Participant Info

First Name
Last Name
University of Virginia
Website URL
early America, women, gender, plantation societies, Virginia, Barbados, Carolina, Jamestown, 17th century, seventeenth century, early modern, race, slavery,
Additional Contact Information

Personal Info

About Me

I’m a fourth-year PhD candidate in early American history at the University of Virginia. My dissertation, “Women Wanted: Gender, Race, and the Origins of American Plantation Societies,” is a comparative history of the first generation of white women in Virginia, Barbados, and Carolina (1607-1720). I am especially interested in the early modern intellectual origins of seventeenth-century plans to bring white women to English America, and the development of white women’s role in settler colonialism and plantation slavery. My work has been supported by the Omohundro Institue, the Jamestown Rediscovery Foundation, the University of North Carolina at Chapel Hill, and the Jamestowne Society, in addition to the University of Virginia. I am also the Greer graduate fellow at the Maxine Platzer Lynn Women’s Center at UVA, where I have conducted research on the first women to attend UVA. I received my B.A in history and English from St. Olaf College in Northfield, Minnesota in 2016.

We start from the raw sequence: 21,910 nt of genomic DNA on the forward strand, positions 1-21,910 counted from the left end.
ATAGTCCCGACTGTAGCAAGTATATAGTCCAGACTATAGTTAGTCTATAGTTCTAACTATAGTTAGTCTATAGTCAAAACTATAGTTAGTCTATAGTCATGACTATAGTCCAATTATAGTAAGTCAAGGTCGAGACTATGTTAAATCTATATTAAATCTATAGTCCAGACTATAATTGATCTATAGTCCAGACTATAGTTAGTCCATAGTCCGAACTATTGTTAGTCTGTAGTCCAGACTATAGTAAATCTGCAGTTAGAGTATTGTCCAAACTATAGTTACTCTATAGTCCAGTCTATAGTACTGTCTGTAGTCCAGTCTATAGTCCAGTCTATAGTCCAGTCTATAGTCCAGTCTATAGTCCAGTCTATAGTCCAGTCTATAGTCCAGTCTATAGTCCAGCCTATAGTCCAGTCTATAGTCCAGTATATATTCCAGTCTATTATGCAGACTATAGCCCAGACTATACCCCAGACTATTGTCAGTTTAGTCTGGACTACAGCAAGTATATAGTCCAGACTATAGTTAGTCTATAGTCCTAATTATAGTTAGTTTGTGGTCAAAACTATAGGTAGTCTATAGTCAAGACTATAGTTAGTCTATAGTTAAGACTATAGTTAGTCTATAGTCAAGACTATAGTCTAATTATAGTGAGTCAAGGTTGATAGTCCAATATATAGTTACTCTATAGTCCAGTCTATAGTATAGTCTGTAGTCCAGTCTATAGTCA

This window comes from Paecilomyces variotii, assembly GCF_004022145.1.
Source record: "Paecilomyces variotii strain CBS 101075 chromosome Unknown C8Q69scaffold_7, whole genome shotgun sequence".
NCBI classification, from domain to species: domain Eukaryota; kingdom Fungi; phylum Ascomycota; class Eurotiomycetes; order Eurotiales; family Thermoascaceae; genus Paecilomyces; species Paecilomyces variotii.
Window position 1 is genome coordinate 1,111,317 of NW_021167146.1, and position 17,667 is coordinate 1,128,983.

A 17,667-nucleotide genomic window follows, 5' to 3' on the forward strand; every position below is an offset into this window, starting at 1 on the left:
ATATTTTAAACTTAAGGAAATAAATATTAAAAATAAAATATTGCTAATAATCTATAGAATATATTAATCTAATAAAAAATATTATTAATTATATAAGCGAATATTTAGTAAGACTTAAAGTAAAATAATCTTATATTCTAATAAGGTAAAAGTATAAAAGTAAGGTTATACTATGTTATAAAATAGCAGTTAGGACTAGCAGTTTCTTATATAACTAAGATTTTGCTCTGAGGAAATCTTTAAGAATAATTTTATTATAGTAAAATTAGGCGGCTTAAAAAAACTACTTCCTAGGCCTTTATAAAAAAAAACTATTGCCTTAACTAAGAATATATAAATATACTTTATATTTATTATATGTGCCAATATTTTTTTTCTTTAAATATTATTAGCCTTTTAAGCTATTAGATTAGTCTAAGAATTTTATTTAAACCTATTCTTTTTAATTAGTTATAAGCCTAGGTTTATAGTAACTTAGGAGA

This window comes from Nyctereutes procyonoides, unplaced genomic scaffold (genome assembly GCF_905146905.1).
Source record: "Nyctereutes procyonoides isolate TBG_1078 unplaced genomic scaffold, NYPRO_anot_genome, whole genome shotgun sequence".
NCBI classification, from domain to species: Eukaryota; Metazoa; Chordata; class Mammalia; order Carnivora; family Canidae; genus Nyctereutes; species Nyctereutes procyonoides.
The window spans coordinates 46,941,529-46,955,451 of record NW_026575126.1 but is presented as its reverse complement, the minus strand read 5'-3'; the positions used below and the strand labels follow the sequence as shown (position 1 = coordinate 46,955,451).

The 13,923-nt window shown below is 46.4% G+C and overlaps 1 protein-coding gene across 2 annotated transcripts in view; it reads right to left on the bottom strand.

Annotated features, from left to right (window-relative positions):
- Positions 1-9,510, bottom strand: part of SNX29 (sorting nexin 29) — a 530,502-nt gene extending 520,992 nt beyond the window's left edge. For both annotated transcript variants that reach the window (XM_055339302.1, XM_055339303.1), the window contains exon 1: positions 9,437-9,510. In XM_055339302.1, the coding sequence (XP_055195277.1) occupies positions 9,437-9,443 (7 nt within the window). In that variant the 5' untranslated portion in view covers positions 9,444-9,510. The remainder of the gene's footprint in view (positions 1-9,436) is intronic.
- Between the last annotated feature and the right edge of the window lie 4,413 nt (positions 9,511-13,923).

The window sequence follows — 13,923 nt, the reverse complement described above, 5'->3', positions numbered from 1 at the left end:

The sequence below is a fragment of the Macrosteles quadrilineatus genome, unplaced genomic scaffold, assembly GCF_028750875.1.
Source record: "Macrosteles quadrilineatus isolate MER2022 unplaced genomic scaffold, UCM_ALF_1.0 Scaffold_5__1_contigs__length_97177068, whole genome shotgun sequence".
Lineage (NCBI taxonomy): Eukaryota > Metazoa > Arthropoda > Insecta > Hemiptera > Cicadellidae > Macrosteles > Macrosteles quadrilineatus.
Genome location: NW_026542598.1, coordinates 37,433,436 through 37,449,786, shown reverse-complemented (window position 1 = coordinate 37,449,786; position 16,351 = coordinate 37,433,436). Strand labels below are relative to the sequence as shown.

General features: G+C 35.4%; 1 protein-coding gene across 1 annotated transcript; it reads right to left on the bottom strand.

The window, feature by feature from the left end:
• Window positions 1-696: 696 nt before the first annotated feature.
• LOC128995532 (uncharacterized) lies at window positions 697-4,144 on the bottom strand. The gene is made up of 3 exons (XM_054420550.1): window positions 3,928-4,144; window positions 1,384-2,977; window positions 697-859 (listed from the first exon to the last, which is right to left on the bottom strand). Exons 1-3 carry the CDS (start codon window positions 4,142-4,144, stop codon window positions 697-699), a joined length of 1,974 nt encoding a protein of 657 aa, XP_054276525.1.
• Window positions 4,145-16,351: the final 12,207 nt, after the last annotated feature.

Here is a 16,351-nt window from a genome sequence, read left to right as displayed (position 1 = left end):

Recent Publications

Book Reviews

Review of Virginia 1619: Slavery and Freedom in the Making of English America ed. by Paul Musselwhite, James Horn, and Peter C. Mancall, in the Virginia Magazine of History and Biography issue 127 (2019)


Other Publications

“Women Wanted; Jamestown Women at the Vanguard of Colonial American Women’s Settlement,” in Jamestowne Society Magazine (Fall 2019)

Media Coverage
Country Focus
Expertise by Geography
Caribbean, United States
Expertise by Chronology
17th century
Expertise by Topic
Colonialism, Family, Gender, Race, Slavery, Women